31 Days of Halloween – Day 29 – Suspiria
Suspiria is effective in tone and mood, but color and weirdness are substituted for coherence. This Dario Argento masterpiece is a surreal experience and doesn’t skimp on the tension. It is loaded with metaphor and stuffed to the brim with imagery, but is often confusing. Colors coalesce and swirl, as if in a fairy tale, and not a lot of the events make sense. It sure does look amazing though. As far as I know, Suspiria’s technicolor representation of the supernatural is unique.
The story follows a girl named Suzy, who moves to Europe to board at a private ballet school. Strange stuff happens the minute this movie opens, and Suzy’s arrival in town represents her crossing over into the alien world of the supernatural. This supernatural is the power of a bunch of witches, who operate behind the scenes. Many of the details behind Suspiria are represented in some way by imagery or color. As she tries to get to school on a rainy night, Suzy is bathed in blue. Everything is blue. Red water splashes her taxi, possibly representing blood. The entire school exterior is RED. It screams of diabolic evil. I was half expecting Vincent Price to rush out the front door and laugh like an evil maniac. Yeah, it’s awesome.
I don’t think it’s any mistake that the story takes place in Germany, which gives the whole movie some sort of fascist or nazi suggestion. Suzy is not so much initiated into the witches coven as mind-control and watched. When she wants to live in town, events are manipulated so she has to move to the dormitory. Later, she is sick and is put on a strict diet administered by the evil, evil witches. She is given this red drink and strange food, which is obviously drugged. The drink represents a magic potion of some kind. Suzy later pours the red fluid down the drain, and it sticks to the white sink like a strange coating of oil or blood. Red represents the witch’s supernatural power. It is everywhere. On the building. In the rooms. On the walls. The drink is red. It is inescapable.
Many of the decorations and wallpaper in the school are there to represent the dizzying surreal world. Confusing geometry and strangely angled walls are ripped off from paintings by Escher. Suzy is lost in a confusing surrealist haze and can’t get out. There is reference to Escher’s Sky and Water (1938) on the walls, where you can see birds and fish. Escher’s famous lithograph shows birds descending into fish, which represents a gradual change in shape and a manipulation of reality, like living in a world that is not quite real. It is no accident that the wallpaper is both red and blue, the colors of the supernatural and surreal world.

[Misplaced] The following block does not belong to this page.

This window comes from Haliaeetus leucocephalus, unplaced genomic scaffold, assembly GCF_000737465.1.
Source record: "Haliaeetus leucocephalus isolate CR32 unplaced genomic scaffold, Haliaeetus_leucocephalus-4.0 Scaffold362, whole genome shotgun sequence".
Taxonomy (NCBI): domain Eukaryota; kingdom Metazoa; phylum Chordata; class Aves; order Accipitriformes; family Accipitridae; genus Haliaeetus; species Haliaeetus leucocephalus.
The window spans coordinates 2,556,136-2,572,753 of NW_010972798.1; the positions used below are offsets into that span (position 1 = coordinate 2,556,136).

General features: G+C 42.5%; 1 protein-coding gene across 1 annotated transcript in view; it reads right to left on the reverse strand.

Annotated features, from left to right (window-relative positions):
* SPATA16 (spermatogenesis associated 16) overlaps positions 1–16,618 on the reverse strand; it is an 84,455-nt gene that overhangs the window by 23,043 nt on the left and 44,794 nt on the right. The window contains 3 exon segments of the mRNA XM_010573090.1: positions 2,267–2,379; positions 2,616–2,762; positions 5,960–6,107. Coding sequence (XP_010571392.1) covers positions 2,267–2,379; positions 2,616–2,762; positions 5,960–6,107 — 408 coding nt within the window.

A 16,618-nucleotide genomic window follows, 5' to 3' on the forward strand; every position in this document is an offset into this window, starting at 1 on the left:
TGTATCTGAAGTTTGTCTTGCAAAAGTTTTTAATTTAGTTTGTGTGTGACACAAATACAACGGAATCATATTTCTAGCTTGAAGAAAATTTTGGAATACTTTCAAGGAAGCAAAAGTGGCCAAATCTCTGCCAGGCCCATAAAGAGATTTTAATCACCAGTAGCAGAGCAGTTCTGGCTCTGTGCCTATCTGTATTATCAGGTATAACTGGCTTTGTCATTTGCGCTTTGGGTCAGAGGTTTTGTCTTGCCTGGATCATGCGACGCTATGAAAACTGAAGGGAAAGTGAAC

The iris seems to play a special role in this world. This is what a crazed student saw before she tried to escape the school. She is later caught and murdered by a supernatural power. The iris seems to represent the ultimate power at the school, of the mistress and her two cohorts. Suzy hears about the iris at the beginning of the film, and figures out what it means at the end, when she sees the flowers on the wall and confronts the three witches.
In all, this is a great movie. It is surreal and strange, so it’s right up my alley. Everything seems bathed in color as well as sound, thanks to the music of Goblin, the guys from Dawn of the Dead. Here, they reinforce the otherworldly nature of the environment. There are plenty of things to look at, including good-looking ladies. There is a LOT of subtext in this movie, like lesbianism, fascism, surrealism, black magic, Hanzel & Gretel, and Snow White. Forget the metaphors and crap, the color and soundtrack alone make this a must-see movie. If nothing else, this movie always has something new for me to look at. Who doesn’t love good visuals?
31. Poltergeist (1982) vs Poltergeist (2015)
30. Blair Witch Project (1999)
29. Nightmare on Elm Street (1984)
28. The Wicker Man (1973) and The Wicker Man Remake
27. Tales from the Darkside, the Movie (1990)
26. Saw (2004)
25. The Prophecy (1995)
24. The Hills have Eyes (1977)
23. House of the Long Shadows (1983)
22. Creepshow (1982)
21. Phantasm (1979)
20. The Omen (1976) vs Damien: The Omen II
19. We Are Still Here (2015)
18. The Guest
17. Return of the Living Dead (1985)
15. The House that Dripped Blood (1971)
14. Army of Darkness (1992)
13. In the Mouth of Madness (1994)
12. Friday the 13th Part III (1982)
11. Theater of Blood (1973)
10. House of Wax (1953) vs House of Wax (2005)
9. Hellraiser Inferno (2000)
8. Frankenstein Meets the Wolf Man (1943)
7. The Changeling (1980)
6. The Eye (2002)
5. The Hitcher (1986)
4. Paranormal Activity (2007)
3. 28 Days Later (2003)
2. Suspiria (1977)
1. Texas Chainsaw Massacre (1974) – This review will be published October 31st!